“It’s imperative that we protect our drinking water supplies from harmful chemicals that are being pumped into the ground by oil and gas companies looking to produce on more and more land in New York and across the country,” Hinchey said. “I was extremely pleased that EPA Administrator Jackson recognized the need for the EPA to reexamine the Bush administration’s misguided views on the risks associated with hydraulic fracturing. We are in a much stronger position to protect our drinking water now that we have an administration in place that is committed to environmental protection. While there is value in drilling for natural gas, it’s imperative that we do so in a manner that doesn’t have long-term environmental consequences on our drinking water — a resource that is critical to human health and survival.”
In the now infamous 2005 Energy Policy Act, which Hinchey strongly opposed and voted against, Congress shockingly exempted hydraulic fracturing from the Safe Drinking Water Act, which was designed to protect people’s water supply from contamination from toxic materials. This loophole, which some have called the Halliburton Loophole, has created an extremely dangerous set of circumstances.
Hydraulic fracturing — also known as “fracking” — involves injecting fluids into a well at extremely high pressure to crack open an underground formation and then prop open the new fractures in order to facilitate the flow of oil and gas out of the well. More than 90 percent of oil and gas wells in the U.S. undergo this treatment with many undergoing it more than once over the life of the well.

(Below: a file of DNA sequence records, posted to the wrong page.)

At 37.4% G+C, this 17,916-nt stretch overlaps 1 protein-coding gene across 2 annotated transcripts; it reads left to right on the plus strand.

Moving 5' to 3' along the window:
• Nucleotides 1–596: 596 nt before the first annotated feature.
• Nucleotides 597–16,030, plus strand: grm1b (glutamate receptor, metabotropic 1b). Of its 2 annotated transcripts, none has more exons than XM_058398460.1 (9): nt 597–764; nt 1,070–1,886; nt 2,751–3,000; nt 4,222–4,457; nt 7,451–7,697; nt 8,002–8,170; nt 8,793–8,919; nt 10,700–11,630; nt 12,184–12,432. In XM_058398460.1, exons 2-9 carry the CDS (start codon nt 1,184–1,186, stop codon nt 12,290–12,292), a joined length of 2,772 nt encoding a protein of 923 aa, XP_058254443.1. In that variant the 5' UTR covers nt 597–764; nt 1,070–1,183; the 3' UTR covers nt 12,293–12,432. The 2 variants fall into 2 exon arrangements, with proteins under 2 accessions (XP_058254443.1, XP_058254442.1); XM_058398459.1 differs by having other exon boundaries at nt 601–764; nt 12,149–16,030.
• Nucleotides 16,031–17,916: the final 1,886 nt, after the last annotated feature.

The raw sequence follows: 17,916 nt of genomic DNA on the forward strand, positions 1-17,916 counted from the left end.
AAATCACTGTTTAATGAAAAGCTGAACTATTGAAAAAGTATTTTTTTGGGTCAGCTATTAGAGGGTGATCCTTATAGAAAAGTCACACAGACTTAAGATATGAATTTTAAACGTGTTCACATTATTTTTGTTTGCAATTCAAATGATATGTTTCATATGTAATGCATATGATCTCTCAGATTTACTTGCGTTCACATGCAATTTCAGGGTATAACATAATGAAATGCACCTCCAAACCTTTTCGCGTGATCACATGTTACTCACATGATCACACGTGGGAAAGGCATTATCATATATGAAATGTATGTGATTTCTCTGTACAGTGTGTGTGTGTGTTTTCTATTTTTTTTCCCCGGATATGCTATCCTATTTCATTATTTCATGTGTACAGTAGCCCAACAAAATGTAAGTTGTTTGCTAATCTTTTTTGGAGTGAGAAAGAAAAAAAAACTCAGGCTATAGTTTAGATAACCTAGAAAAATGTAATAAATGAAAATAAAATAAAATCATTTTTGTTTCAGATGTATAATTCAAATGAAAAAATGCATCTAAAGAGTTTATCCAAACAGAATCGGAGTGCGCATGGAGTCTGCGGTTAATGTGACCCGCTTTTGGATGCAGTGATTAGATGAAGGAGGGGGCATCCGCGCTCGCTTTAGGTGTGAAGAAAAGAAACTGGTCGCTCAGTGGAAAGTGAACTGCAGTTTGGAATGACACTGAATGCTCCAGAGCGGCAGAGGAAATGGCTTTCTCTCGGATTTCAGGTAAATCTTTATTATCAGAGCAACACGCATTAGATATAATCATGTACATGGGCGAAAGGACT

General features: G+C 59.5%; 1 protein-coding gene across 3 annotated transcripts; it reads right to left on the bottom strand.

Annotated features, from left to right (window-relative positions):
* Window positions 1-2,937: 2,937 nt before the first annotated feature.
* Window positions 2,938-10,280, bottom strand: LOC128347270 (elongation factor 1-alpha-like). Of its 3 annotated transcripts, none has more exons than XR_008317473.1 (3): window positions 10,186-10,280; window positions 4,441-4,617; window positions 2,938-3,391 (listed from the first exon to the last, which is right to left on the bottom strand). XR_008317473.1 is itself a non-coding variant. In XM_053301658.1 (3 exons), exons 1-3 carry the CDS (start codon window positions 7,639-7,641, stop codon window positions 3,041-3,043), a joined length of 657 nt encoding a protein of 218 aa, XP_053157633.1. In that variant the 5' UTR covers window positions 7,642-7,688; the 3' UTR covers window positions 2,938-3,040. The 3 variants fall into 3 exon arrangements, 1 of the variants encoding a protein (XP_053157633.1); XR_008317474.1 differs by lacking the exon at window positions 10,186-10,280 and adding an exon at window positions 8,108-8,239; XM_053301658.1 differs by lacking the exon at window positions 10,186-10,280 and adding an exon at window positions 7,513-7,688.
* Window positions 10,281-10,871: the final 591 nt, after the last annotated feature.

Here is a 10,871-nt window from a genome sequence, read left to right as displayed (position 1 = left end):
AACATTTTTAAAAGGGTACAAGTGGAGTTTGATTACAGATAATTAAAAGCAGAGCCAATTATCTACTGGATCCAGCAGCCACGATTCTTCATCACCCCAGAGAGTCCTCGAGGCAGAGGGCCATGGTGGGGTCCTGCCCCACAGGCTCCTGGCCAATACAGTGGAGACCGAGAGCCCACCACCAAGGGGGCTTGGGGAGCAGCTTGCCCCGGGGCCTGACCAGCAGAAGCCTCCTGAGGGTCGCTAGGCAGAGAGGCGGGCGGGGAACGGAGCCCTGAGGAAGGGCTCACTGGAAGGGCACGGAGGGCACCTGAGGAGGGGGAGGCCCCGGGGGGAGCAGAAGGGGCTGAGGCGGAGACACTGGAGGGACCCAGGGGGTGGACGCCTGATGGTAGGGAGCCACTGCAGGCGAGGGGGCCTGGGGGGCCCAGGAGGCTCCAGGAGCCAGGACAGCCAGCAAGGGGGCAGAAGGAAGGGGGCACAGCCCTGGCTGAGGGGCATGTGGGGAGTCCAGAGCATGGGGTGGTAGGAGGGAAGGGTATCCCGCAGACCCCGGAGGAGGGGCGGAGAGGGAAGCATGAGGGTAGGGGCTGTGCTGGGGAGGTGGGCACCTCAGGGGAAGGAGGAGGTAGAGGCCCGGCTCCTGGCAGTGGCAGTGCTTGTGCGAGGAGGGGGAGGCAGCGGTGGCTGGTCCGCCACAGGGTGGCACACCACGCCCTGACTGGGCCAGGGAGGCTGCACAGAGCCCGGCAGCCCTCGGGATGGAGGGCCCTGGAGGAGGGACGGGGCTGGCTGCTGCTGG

More than 1,000 cases of contamination have been documented by courts and state and local governments in New Mexico, Alabama, Ohio, Texas, Pennsylvania, and Colorado. In one case, a house exploded after hydraulic fracturing created underground passageways and methane seeped into the residential water supply.
A 2004 EPA study, which was haphazardly conducted with a bias toward a desired outcome, concluded that fracturing did not pose a risk to drinking water. However, Hinchey noted that the more than 1,000 reported contamination incidents have cast significant doubt on the report’s findings and the report’s own body contains damaging information that wasn’t mentioned in the conclusion. In fact, the study foreshadowed many of the problems now being reported across the country.
Administrative Assistant/Communications Director
Office of Congressman Maurice Hinchey (D-NY22)